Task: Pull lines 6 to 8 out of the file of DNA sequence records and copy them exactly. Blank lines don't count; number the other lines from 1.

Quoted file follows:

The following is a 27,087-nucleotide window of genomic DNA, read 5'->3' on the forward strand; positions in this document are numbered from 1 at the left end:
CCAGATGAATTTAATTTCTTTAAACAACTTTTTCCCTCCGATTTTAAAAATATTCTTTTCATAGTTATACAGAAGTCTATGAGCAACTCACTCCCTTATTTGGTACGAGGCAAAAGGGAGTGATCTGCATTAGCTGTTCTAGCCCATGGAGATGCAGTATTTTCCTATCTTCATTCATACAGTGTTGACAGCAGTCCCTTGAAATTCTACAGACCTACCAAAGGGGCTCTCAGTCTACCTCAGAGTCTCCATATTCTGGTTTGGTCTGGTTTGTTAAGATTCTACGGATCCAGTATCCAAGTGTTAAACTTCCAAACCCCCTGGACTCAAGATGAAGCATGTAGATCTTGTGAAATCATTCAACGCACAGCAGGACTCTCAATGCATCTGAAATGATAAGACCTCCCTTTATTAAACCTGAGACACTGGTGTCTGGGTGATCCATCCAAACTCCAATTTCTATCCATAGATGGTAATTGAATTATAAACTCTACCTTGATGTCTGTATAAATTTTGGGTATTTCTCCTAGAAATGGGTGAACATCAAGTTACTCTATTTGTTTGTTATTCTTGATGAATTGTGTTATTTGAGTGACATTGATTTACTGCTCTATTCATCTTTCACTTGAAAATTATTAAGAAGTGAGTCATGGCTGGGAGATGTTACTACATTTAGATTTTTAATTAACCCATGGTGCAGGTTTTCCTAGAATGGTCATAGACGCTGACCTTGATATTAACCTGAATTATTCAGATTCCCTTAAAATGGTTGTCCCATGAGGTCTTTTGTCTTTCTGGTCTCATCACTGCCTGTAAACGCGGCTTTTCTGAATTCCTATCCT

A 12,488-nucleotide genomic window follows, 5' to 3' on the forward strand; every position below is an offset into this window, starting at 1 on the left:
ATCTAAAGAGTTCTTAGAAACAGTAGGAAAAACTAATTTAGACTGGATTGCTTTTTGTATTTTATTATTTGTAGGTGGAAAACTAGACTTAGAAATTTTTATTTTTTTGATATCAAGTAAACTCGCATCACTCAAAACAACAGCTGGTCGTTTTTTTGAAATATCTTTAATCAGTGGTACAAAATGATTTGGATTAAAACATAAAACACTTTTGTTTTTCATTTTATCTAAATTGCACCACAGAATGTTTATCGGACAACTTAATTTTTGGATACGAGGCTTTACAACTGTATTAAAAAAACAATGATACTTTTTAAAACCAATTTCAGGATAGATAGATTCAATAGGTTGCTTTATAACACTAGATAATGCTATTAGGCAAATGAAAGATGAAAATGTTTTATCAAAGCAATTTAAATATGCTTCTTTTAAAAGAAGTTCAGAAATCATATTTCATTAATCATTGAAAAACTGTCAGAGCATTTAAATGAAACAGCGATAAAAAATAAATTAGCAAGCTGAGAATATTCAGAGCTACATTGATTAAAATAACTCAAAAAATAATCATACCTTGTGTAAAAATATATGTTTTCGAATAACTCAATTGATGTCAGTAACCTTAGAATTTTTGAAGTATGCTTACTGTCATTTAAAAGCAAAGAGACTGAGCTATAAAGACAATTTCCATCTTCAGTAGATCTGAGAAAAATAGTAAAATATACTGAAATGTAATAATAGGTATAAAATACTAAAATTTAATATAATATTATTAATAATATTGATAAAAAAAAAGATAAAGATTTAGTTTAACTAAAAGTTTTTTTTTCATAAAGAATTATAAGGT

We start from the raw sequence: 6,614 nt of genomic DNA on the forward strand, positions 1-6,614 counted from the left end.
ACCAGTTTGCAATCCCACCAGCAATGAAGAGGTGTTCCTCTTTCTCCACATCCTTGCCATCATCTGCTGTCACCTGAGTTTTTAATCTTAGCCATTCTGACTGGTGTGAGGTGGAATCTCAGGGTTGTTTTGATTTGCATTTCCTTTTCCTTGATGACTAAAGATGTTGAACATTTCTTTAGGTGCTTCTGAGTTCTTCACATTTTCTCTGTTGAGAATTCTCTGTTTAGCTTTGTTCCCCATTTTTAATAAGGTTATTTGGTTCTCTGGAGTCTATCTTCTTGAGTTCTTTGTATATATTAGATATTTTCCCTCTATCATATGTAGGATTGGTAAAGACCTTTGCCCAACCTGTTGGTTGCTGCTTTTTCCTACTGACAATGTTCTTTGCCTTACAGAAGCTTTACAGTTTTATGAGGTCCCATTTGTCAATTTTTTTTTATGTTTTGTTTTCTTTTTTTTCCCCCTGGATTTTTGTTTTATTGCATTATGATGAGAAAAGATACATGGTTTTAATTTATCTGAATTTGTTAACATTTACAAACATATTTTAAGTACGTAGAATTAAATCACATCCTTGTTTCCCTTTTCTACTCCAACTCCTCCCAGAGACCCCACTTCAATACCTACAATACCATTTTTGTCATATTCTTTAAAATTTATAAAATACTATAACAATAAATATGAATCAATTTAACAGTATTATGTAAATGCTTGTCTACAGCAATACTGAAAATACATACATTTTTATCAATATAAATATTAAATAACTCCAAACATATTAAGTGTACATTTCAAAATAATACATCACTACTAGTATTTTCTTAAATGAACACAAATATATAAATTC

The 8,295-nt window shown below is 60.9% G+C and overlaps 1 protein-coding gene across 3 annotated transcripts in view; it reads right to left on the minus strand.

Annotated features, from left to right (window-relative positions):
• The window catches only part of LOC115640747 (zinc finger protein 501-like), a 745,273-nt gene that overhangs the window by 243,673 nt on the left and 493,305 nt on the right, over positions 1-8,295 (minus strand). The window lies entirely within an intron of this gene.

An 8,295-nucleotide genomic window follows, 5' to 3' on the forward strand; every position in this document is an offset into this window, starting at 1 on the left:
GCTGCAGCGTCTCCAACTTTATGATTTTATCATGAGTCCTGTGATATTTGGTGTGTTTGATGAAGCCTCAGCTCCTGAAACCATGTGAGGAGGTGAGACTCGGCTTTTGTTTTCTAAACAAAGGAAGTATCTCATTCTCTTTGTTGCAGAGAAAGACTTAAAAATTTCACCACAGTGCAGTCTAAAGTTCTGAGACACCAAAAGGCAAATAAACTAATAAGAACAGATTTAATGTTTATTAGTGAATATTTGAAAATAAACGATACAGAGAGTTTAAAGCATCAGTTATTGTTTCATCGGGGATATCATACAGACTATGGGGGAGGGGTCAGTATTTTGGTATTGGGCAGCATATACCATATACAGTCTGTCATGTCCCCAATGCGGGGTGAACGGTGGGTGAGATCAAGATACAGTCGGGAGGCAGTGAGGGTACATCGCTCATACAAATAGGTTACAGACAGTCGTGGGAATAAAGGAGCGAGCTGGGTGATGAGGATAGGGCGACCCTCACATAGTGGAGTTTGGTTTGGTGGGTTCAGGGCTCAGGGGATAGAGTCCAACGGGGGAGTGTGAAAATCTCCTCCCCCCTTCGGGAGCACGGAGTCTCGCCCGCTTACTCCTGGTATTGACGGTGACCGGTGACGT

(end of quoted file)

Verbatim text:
ACCAGTTTGCAATCCCACCAGCAATGAAGAGGTGTTCCTCTTTCTCCACATCCTTGCCATCATCTGCTGTCACCTGAGTTTTTAATCTTAGCCATTCTGACTGGTGTGAGGTGGAATCTCAGGGTTGTTTTGATTTGCATTTCCTTTTCCTTGATGACTAAAGATGTTGAACATTTCTTTAGGTGCTTCTGAGTTCTTCACATTTTCTCTGTTGAGAATTCTCTGTTTAGCTTTGTTCCCCATTTTTAATAAGGTTATTTGGTTCTCTGGAGTCTATCTTCTTGAGTTCTTTGTATATATTAGATATTTTCCCTCTATCATATGTAGGATTGGTAAAGACCTTTGCCCAACCTGTTGGTTGCTGCTTTTTCCTACTGACAATGTTCTTTGCCTTACAGAAGCTTTACAGTTTTATGAGGTCCCATTTGTCAATTTTTTTTTATGTTTTGTTTTCTTTTTTTTCCCCCTGGATTTTTGTTTTATTGCATTATGATGAGAAAAGATACATGGTTTTAATTTATCTGAATTTGTTAACATTTACAAACATATTTTAAGTACGTAGAATTAAATCACATCCTTGTTTCCCTTTTCTACTCCAACTCCTCCCAGAGACCCCACTTCAATACCTACAATACCATTTTTGTCATATTCTTTAAAATTTATAAAATACTATAACAATAAATATGAATCAATTTAACAGTATTATGTAAATGCTTGTCTACAGCAATACTGAAAATACATACATTTTTATCAATATAAATATTAAATAACTCCAAACATATTAAGTGTACATTTCAAAATAATACATCACTACTAGTATTTTCTTAAATGAACACAAATATATAAATTC

The 8,295-nt window shown below is 60.9% G+C and overlaps 1 protein-coding gene across 3 annotated transcripts in view; it reads right to left on the minus strand.

Annotated features, from left to right (window-relative positions):